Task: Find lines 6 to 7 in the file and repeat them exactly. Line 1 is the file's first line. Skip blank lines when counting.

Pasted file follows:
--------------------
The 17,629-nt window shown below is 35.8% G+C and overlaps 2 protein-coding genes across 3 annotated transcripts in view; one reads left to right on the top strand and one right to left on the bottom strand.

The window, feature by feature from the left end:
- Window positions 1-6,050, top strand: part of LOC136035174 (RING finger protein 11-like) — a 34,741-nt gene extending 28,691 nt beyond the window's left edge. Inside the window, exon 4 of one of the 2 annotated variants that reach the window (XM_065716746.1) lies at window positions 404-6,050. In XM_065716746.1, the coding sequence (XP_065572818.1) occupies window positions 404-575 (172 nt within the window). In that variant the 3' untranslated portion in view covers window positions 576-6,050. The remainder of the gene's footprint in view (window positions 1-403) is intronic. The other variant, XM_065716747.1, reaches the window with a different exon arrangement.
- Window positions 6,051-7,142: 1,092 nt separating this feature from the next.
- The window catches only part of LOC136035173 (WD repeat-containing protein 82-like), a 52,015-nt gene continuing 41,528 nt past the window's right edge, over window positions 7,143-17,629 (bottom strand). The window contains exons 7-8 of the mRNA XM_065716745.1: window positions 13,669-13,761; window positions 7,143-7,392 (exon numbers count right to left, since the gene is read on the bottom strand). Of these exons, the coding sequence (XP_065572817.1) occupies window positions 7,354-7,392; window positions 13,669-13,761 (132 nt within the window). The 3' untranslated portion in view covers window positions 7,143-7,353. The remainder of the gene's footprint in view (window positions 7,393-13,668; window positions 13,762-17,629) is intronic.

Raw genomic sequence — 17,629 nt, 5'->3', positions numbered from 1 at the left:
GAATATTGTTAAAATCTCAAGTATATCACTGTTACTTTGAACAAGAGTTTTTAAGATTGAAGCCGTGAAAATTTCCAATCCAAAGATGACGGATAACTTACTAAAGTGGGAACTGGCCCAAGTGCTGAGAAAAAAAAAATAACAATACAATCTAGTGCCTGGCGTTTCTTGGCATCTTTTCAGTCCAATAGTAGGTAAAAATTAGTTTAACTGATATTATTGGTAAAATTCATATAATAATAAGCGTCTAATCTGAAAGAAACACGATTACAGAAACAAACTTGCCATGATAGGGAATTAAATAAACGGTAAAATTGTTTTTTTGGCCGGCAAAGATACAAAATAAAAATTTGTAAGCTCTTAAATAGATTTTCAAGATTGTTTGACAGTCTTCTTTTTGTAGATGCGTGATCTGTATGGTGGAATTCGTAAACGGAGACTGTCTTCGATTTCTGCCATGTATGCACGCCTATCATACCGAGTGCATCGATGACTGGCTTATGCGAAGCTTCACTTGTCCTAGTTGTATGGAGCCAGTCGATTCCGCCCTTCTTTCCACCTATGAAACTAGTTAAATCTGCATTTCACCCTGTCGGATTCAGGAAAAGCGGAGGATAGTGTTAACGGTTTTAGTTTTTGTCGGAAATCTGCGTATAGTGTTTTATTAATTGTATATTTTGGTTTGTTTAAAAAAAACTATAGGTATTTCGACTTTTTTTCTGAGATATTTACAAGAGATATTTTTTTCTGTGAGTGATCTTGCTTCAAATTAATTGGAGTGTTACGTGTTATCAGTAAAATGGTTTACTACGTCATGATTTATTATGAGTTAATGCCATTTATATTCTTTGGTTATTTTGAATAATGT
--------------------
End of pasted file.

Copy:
Raw genomic sequence — 17,629 nt, 5'->3', positions numbered from 1 at the left:
GAATATTGTTAAAATCTCAAGTATATCACTGTTACTTTGAACAAGAGTTTTTAAGATTGAAGCCGTGAAAATTTCCAATCCAAAGATGACGGATAACTTACTAAAGTGGGAACTGGCCCAAGTGCTGAGAAAAAAAAAATAACAATACAATCTAGTGCCTGGCGTTTCTTGGCATCTTTTCAGTCCAATAGTAGGTAAAAATTAGTTTAACTGATATTATTGGTAAAATTCATATAATAATAAGCGTCTAATCTGAAAGAAACACGATTACAGAAACAAACTTGCCATGATAGGGAATTAAATAAACGGTAAAATTGTTTTTTTGGCCGGCAAAGATACAAAATAAAAATTTGTAAGCTCTTAAATAGATTTTCAAGATTGTTTGACAGTCTTCTTTTTGTAGATGCGTGATCTGTATGGTGGAATTCGTAAACGGAGACTGTCTTCGATTTCTGCCATGTATGCACGCCTATCATACCGAGTGCATCGATGACTGGCTTATGCGAAGCTTCACTTGTCCTAGTTGTATGGAGCCAGTCGATTCCGCCCTTCTTTCCACCTATGAAACTAGTTAAATCTGCATTTCACCCTGTCGGATTCAGGAAAAGCGGAGGATAGTGTTAACGGTTTTAGTTTTTGTCGGAAATCTGCGTATAGTGTTTTATTAATTGTATATTTTGGTTTGTTTAAAAAAAACTATAGGTATTTCGACTTTTTTTCTGAGATATTTACAAGAGATATTTTTTTCTGTGAGTGATCTTGCTTCAAATTAATTGGAGTGTTACGTGTTATCAGTAAAATGGTTTACTACGTCATGATTTATTATGAGTTAATGCCATTTATATTCTTTGGTTATTTTGAATAATGT